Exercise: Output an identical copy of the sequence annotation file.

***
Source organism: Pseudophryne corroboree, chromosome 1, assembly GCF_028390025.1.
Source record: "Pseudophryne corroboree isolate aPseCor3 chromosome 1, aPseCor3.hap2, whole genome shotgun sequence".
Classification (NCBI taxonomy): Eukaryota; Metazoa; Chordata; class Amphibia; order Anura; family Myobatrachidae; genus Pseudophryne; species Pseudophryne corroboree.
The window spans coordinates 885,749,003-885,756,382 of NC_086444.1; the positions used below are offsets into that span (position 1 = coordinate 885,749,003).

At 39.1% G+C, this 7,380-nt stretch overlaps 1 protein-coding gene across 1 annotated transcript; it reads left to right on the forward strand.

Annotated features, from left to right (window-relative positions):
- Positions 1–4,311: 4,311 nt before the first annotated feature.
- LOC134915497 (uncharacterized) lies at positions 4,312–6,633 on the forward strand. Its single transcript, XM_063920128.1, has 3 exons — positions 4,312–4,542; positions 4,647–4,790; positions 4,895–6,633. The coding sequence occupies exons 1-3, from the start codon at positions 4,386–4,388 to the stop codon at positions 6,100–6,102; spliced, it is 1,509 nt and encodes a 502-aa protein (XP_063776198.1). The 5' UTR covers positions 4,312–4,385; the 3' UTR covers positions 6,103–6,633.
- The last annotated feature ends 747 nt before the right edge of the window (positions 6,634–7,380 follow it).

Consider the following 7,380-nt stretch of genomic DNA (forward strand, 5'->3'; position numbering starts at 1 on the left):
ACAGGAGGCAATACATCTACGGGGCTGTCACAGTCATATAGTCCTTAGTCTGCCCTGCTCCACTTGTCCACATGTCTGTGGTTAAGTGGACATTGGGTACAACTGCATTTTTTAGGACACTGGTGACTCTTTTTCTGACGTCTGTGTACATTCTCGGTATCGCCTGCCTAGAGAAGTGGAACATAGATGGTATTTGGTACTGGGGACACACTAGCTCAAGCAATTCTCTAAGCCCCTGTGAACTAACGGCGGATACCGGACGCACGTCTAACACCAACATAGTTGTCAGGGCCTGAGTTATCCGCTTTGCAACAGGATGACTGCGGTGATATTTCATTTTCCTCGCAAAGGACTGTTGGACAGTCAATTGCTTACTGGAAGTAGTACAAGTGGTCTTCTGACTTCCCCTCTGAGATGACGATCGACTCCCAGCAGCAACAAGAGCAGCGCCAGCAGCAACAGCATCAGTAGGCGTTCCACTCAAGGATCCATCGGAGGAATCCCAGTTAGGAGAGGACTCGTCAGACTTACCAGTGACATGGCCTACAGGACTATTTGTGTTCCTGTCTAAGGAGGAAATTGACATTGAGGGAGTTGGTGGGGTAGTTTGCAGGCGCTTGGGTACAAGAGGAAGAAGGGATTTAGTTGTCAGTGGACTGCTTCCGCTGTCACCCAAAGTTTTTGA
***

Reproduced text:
Source organism: Pseudophryne corroboree, chromosome 1, assembly GCF_028390025.1.
Source record: "Pseudophryne corroboree isolate aPseCor3 chromosome 1, aPseCor3.hap2, whole genome shotgun sequence".
Classification (NCBI taxonomy): Eukaryota; Metazoa; Chordata; class Amphibia; order Anura; family Myobatrachidae; genus Pseudophryne; species Pseudophryne corroboree.
The window spans coordinates 885,749,003-885,756,382 of NC_086444.1; the positions used below are offsets into that span (position 1 = coordinate 885,749,003).

At 39.1% G+C, this 7,380-nt stretch overlaps 1 protein-coding gene across 1 annotated transcript; it reads left to right on the forward strand.

Annotated features, from left to right (window-relative positions):
- Positions 1–4,311: 4,311 nt before the first annotated feature.
- LOC134915497 (uncharacterized) lies at positions 4,312–6,633 on the forward strand. Its single transcript, XM_063920128.1, has 3 exons — positions 4,312–4,542; positions 4,647–4,790; positions 4,895–6,633. The coding sequence occupies exons 1-3, from the start codon at positions 4,386–4,388 to the stop codon at positions 6,100–6,102; spliced, it is 1,509 nt and encodes a 502-aa protein (XP_063776198.1). The 5' UTR covers positions 4,312–4,385; the 3' UTR covers positions 6,103–6,633.
- The last annotated feature ends 747 nt before the right edge of the window (positions 6,634–7,380 follow it).

Consider the following 7,380-nt stretch of genomic DNA (forward strand, 5'->3'; position numbering starts at 1 on the left):
ACAGGAGGCAATACATCTACGGGGCTGTCACAGTCATATAGTCCTTAGTCTGCCCTGCTCCACTTGTCCACATGTCTGTGGTTAAGTGGACATTGGGTACAACTGCATTTTTTAGGACACTGGTGACTCTTTTTCTGACGTCTGTGTACATTCTCGGTATCGCCTGCCTAGAGAAGTGGAACATAGATGGTATTTGGTACTGGGGACACACTAGCTCAAGCAATTCTCTAAGCCCCTGTGAACTAACGGCGGATACCGGACGCACGTCTAACACCAACATAGTTGTCAGGGCCTGAGTTATCCGCTTTGCAACAGGATGACTGCGGTGATATTTCATTTTCCTCGCAAAGGACTGTTGGACAGTCAATTGCTTACTGGAAGTAGTACAAGTGGTCTTCTGACTTCCCCTCTGAGATGACGATCGACTCCCAGCAGCAACAAGAGCAGCGCCAGCAGCAACAGCATCAGTAGGCGTTCCACTCAAGGATCCATCGGAGGAATCCCAGTTAGGAGAGGACTCGTCAGACTTACCAGTGACATGGCCTACAGGACTATTTGTGTTCCTGTCTAAGGAGGAAATTGACATTGAGGGAGTTGGTGGGGTAGTTTGCAGGCGCTTGGGTACAAGAGGAAGAAGGGATTTAGTTGTCAGTGGACTGCTTCCGCTGTCACCCAAAGTTTTTGA